SMU students reflect on 60th anniversary of Rosa Parks’ bus boycott arrest

60 years ago, in Montgomery, Ala., a 42-year-old African-American woman took a bus ride that would change history. Rosa Louise McCauley Parks became “the first lady of Civil Rights” and “the mother of the freedom movement” after refusing to give up her seat on a bus to a white passenger.

Parks’ act of defiance became an important symbol of the modern Civil Rights Movement, leading to the 381-day Montgomery Bus Boycott and the U.S. Supreme Court ruling that segregation in public places was unconstitutional in Brown v. Board of Education.

A lot has changed in the last 60 years, but many students feel like the fight for equality is still an ongoing battle.

“The social changes that were a result of the Civil Rights Movement were positive, and as someone of mixed race, I feel like the steps society has taken toward equality are very important,” junior Candice Bolden said. “I don’t think there’s as much that needs to improve as there was back then, but I believe there is always room for improvement in race relations, like representation of people of color in the media or assumptions based on race. But unlike back then, more of the issues today are based on ignorance than hatred.”

Senior Molly O’Conner agrees that the social changes that have taken place since the Civil Rights Movement have been positive, but still feels like there is room for improvement.

“I definitely think we still have a long way to go in terms of acceptance,” she said.

Senior Monica Rodriguez believes that the nation should focus on building relationships outside of people’s comfort zone.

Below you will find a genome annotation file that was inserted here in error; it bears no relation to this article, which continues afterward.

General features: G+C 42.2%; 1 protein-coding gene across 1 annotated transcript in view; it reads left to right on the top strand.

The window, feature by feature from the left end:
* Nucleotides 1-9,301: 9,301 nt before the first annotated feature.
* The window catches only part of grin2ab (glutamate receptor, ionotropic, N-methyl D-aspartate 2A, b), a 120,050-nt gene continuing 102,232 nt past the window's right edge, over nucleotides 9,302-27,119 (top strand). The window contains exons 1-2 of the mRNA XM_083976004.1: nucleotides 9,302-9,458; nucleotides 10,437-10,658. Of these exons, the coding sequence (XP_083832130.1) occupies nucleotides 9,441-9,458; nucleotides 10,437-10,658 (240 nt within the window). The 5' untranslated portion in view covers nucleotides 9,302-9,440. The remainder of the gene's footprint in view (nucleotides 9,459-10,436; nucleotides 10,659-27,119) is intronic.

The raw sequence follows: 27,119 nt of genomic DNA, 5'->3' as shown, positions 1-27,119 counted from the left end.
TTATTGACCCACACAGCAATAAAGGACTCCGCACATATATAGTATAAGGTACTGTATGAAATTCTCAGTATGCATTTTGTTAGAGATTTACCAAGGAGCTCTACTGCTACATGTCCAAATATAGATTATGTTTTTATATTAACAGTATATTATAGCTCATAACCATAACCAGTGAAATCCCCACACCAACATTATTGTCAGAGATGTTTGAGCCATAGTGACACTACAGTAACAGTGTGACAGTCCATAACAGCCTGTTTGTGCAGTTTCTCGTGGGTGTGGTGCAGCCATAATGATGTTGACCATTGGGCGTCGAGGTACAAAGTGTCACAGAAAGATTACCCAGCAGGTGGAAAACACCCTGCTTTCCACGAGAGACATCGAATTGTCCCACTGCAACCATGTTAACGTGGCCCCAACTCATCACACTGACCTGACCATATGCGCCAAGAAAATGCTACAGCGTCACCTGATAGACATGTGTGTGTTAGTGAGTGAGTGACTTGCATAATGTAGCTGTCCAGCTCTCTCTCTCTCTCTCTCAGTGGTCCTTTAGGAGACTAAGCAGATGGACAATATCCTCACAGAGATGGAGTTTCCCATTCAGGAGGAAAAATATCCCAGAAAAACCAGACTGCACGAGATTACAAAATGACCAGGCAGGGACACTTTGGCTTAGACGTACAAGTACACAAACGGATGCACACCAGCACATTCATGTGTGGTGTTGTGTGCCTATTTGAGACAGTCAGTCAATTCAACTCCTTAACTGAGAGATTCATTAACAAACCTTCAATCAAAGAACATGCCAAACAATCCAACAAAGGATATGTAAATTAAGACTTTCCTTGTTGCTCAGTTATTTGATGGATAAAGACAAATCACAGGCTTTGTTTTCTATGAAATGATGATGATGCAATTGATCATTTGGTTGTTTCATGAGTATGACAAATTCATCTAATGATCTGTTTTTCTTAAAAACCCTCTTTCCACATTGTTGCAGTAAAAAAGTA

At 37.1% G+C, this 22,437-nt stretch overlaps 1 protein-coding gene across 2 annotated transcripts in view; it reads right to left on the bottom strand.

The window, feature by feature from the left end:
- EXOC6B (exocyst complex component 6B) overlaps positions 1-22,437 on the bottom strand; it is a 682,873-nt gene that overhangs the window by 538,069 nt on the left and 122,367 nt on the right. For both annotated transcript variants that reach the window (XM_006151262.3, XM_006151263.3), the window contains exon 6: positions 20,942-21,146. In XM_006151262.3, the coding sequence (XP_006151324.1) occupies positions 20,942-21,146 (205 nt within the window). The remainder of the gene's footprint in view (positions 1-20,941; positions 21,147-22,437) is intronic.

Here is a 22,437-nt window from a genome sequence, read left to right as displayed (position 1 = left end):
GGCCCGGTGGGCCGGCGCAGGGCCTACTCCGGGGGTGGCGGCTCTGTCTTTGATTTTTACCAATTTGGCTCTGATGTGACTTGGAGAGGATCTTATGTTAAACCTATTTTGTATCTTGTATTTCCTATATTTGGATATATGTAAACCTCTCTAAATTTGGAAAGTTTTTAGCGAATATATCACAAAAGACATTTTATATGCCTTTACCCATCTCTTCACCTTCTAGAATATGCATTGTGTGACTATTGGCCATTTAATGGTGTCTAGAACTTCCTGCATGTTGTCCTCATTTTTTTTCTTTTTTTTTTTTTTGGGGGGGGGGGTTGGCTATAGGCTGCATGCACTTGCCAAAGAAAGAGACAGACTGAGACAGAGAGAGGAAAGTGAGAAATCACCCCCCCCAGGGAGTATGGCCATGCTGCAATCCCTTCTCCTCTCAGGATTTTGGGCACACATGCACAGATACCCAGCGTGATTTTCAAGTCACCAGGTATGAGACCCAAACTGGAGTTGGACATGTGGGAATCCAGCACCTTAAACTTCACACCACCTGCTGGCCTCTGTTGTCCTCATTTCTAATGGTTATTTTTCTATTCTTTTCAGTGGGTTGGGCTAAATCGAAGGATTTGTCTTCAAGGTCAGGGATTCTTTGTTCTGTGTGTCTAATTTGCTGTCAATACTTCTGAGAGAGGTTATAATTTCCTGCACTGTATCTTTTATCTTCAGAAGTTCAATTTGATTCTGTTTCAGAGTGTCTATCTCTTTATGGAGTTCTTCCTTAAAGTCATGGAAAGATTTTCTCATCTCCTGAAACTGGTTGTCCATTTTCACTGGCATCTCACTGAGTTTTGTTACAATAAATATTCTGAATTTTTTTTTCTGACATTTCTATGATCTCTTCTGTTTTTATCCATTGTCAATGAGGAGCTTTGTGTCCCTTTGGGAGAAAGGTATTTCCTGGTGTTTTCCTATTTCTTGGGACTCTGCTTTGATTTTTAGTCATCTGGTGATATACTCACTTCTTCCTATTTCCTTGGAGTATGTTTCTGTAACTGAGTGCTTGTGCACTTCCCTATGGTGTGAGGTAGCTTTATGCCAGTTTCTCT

Ben Voth, director of debate in SMU’s Corporate Communications and Public Affairs division, has studied the Civil Rights Movement and its activists for years. He believes that the changes that have happened are considerable.

“I think what Rosa Parks did, along with others before her, continued a very positive process of integration,” Voth said. “I hope people will accept and celebrate both the direct success of Rosa Parks and the embodied principals of social change that continue with us today.”

Senior Kasmira Della Schiava, from Milan, Italy, believes that Parks’ powerful action 60 years ago was a key event that led to the change in racial dynamics in the U.S. However, Della Schiava notes that race remains one of the most discussed topics today.

“[This] suggests that while major steps have been made, we haven’t quite reached total equality,” she said. “It’s hard to say what needs to be improved to better the tensions that continue to arise, but ensuring that every member of society receives equal treatment and is given equal opportunities to succeed is essential.”

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